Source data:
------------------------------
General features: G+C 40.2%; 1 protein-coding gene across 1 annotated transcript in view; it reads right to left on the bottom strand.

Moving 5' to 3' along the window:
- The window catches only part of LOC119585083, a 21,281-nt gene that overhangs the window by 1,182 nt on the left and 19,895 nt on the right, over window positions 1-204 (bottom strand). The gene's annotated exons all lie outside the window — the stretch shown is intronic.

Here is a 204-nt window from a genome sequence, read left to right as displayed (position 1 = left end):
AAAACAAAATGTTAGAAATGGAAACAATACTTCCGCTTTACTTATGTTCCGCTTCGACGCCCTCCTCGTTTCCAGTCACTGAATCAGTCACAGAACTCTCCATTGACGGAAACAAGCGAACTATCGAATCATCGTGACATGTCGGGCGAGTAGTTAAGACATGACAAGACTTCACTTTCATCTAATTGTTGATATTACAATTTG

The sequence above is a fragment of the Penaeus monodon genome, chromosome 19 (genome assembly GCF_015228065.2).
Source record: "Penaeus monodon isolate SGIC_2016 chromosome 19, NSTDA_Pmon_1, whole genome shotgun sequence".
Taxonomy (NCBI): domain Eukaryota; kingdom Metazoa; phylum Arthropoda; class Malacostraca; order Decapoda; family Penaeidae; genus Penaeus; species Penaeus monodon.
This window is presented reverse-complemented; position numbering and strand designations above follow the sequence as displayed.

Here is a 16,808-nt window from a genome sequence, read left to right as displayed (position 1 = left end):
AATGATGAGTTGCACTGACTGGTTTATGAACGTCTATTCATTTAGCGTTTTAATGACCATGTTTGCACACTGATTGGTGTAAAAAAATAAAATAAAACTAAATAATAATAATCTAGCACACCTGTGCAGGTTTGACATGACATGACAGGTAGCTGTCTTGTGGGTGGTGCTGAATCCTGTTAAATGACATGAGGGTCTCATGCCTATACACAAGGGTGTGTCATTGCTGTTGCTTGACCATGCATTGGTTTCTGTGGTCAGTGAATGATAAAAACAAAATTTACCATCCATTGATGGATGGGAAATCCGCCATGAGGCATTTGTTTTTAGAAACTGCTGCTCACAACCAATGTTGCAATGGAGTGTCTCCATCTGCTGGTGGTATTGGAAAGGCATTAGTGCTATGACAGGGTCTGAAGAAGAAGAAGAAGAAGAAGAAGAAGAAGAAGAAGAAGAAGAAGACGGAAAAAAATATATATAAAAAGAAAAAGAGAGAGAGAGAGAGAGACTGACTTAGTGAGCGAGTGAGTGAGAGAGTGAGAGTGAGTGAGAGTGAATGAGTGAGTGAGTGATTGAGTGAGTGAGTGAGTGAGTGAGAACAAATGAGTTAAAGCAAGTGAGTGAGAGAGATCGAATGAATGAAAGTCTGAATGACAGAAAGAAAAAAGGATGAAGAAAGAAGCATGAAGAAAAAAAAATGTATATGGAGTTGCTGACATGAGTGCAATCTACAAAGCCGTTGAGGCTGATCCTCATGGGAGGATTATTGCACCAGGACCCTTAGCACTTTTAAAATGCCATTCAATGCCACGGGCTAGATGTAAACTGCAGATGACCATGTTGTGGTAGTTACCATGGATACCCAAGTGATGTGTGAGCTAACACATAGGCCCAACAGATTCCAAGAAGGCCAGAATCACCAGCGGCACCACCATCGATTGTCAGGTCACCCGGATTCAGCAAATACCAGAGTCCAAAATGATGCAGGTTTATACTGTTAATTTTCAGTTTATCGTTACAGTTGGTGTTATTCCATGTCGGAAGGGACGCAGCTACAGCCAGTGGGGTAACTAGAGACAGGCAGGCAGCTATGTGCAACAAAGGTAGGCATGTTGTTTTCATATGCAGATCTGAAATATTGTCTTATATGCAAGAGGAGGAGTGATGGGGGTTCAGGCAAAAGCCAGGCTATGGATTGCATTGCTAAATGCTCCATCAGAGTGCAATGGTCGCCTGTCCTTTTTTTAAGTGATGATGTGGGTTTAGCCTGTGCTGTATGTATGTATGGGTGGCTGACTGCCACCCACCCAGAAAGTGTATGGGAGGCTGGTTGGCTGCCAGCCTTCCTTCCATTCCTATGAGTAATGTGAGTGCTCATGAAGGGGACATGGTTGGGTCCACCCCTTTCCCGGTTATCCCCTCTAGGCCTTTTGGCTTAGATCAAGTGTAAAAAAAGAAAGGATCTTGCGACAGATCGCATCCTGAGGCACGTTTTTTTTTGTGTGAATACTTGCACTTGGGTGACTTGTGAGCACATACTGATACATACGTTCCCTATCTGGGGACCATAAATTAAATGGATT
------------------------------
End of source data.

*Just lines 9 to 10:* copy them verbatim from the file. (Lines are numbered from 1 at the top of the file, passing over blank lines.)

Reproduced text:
This window is presented reverse-complemented; position numbering and strand designations above follow the sequence as displayed.

Here is a 16,808-nt window from a genome sequence, read left to right as displayed (position 1 = left end):